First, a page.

Osiris Hoil won’t forget waking up to the smell of burning beans at 4 a.m.
He was exhausted and ready to give up. The youngest of three children born to poor farmers in the small Mexican city of Tekax, Yucatan, Hoil immigrated to the United States at age 17. More than a decade later, after being laid off from a construction job, he set out on his own.
Hoil purchased and repurposed a hot dog stand, transforming it into a makeshift taco cart that he parked on a curbside between two popular Mexican restaurants in the Rosslyn neighborhood just outside the nation’s capital in Arlington, Virginia. Following his mother’s traditional recipes, he prepared one item every day from scratch: either pollo asado, mole, or burritos.
However, five months in, no one was buying his dishes. Hoil recalls that moment as rock bottom.
“One day, I woke up at 4 a.m. to the smell of burning beans and I wanted to give up,” Hoil recalls in an interview. “I was not making money. I was depressed and stressed. I didn’t see any reason to continue. Then I heard my newborn kid crying and I knew I had to continue for my family. It was signal from God telling me to keep going, to keep digging.”
Hoil was no stranger to hard work or the entrepreneurial mentality. By the time he was 10 years old, he was selling newspapers, flowers and popsicles on the street in Mexico. “If I needed a toy,” he said, “I had to work for it, or build it.”
His grit and persistence eventually started to pay dividends.
Customers began to take notice, and local media soon followed suit. Suddenly, lines began to form around Hoil’s taco cart. A few months later, he opened his first brick-and-mortar restaurant, which he named District Taco. Fast forward nine years, and District Taco has 14 locations with 3 more on the way, and Hoil employs nearly 500 people across the greater D.C. area.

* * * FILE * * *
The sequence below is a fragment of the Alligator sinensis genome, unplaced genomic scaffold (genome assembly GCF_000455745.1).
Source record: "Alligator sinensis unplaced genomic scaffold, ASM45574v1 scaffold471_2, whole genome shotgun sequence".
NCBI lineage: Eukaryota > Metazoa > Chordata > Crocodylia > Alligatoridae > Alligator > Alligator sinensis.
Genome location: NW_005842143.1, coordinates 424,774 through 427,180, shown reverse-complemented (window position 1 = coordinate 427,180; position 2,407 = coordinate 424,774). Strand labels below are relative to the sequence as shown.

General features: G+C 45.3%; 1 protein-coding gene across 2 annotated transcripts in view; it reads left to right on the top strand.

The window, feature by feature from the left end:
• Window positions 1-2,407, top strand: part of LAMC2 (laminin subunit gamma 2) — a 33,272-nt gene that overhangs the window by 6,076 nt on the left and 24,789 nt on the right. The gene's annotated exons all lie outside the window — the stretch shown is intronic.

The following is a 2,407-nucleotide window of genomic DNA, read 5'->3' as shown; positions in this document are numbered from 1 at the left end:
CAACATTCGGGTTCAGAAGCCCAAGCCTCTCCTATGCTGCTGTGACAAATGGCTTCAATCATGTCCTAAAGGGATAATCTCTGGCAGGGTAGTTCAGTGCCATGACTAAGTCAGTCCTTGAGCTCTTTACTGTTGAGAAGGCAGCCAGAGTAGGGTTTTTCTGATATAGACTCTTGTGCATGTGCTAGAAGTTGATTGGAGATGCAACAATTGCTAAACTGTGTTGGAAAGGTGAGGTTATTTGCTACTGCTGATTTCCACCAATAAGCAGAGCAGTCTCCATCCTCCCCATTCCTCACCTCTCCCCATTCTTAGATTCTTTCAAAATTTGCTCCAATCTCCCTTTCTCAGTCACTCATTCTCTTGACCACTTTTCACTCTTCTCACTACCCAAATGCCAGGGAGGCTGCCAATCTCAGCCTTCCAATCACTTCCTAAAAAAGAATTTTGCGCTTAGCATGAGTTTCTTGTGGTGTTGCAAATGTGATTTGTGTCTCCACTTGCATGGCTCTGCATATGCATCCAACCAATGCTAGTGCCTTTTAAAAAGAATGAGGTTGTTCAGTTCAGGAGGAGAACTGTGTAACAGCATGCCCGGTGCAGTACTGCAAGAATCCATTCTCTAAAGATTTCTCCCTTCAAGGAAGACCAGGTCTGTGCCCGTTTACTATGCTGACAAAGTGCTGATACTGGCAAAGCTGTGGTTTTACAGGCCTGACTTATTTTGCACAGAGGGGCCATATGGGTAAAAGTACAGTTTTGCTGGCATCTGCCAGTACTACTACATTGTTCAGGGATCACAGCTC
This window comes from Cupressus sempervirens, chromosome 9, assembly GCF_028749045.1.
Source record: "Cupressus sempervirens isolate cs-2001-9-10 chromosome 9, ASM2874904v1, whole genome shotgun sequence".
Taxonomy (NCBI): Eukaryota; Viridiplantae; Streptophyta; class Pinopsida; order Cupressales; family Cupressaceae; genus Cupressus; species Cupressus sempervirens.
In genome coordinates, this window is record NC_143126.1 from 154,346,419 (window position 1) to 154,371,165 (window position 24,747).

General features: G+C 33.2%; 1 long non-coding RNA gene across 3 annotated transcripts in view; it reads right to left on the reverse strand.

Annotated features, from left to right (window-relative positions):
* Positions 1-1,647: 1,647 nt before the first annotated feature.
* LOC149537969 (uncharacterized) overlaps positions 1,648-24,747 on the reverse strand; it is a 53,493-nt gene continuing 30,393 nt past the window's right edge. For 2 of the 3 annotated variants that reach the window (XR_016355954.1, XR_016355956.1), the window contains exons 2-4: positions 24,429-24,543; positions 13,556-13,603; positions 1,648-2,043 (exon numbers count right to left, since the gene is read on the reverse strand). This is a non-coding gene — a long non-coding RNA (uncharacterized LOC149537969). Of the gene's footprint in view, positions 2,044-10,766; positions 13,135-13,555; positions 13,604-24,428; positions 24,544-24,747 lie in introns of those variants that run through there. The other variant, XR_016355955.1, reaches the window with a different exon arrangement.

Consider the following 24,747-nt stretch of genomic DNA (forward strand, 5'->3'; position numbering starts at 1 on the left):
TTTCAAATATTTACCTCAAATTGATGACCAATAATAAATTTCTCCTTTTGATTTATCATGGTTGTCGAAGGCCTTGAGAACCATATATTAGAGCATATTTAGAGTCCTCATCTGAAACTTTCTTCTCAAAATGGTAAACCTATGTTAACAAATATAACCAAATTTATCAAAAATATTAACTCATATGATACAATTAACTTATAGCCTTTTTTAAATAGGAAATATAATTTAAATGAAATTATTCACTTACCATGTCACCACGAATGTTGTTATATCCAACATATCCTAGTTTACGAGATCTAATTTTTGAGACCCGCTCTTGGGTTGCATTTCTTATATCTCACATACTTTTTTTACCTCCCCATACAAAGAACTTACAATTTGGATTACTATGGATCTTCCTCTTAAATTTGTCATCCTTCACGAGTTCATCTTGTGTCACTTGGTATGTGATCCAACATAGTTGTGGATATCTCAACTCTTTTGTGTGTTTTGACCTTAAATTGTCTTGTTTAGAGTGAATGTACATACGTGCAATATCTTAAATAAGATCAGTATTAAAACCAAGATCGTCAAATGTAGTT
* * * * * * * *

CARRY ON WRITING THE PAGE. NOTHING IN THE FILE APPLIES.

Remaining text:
We spoke to Hoil about his entrepreneurial journey, the lessons he learned along the way, and the advice he would offer to other aspiring business owners. Here are his tips.
- You can’t do it all yourself
“If you have an idea, if it’s not working, you have to ask questions and discover why it’s not working. You have to work with a team. You cannot do it all yourself. District Taco is successful not because of me, but because of my team. Sometimes as business owners you don’t want to trust other people, but you have to learn to rely on your team.”
- Invest in your team
“We make an awesome product. The products are fresh since day one. But it’s not just the product. It’s the way how we promote the people in the restaurant. The guy who was a food runner or cashier years ago, is now a regional manager. We invest in our employees and help kick start their careers. We create jobs for those who want to grow and succeed. We work hard to help our employees achieve their personal goals. At District Taco, you can start as a dishwasher, and if you work hard, you can be a general manager.”
- Embrace change
“My biggest mistake has always been not listening enough. Being stubborn. Being from Mexico and feeling like, ‘District Taco has been like this since day one and we’re not going to change.’
Change is really hard for me because I started with a taco stand. District Taco is my baby, and I don’t want people to think we are changing. But we focus on technology to give customers a better experience, I have to be open to feedback.”